Once the participants have gathered in a circle, I ask them to display their stones so that everyone can see them.
The goal of this exercise is to stack one stone on top of another one by one, attempting to reach the greatest height possible—one stone on top of another, and another, and another. That is all.

We all work in silence.

Each participant must place his or her stone on the pile at the right time, always respecting the premise of reaching the greatest possible height without knocking down what has already been built.

I tell them that the fate of the world depends on us building the pile.

The amazing thing about this exercise is that it allows us all to perceive the nature of every member of the group: the selection of the stone is arbitrary and carries a wealth of information about the person who has chosen it in an intuitive manner—in a way, we’re seeing their intuition materialized.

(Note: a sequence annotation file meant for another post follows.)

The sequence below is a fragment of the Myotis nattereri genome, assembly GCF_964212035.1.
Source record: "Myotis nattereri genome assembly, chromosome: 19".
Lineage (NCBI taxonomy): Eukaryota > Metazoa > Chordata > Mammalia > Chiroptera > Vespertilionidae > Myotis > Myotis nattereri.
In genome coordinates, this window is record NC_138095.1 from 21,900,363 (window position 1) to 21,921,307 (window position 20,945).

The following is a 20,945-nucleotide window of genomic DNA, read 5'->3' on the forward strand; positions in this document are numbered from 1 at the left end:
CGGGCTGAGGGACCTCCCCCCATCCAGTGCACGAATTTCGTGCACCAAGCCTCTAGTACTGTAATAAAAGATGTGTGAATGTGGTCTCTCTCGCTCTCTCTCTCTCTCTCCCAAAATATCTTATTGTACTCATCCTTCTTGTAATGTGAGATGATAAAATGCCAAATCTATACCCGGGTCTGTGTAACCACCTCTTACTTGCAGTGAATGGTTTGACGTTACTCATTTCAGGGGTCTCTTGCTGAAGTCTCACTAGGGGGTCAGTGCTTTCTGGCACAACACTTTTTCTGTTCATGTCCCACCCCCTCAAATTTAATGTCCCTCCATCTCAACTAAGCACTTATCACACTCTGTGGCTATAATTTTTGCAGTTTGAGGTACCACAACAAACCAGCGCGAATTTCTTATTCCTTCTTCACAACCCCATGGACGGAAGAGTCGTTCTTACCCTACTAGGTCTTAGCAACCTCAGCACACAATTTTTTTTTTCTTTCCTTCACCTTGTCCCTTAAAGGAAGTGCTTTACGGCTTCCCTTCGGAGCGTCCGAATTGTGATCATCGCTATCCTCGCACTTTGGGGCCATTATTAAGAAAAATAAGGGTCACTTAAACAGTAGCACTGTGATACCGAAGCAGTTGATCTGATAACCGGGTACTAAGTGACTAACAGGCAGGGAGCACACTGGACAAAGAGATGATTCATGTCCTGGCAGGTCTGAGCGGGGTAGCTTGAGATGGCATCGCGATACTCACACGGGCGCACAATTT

Was it picked carefully?

Was it picked from the sidewalk right before the exercise began? Maybe it’s not even a stone, maybe just a piece of cement chosen carelessly?

Was the task taken too seriously?

Was it taken as a joke?

During the process, each participant behaves in a non-premeditated manner, and we’ll discover that, in the end, we all approach this simple exercise the same way as we approach everything in life.

All of the qualities that emerge in the stone-selection and stone-placement process provide useful insights into peoples’ personalities and the ways in which each one approaches work within the collectivity.

Some people avoid risk even to the point of skirting the objective: they will place their stone to one side.
Some people use their turn placing the stone as an opportunity to show off. Others, in contrast, approach tentatively.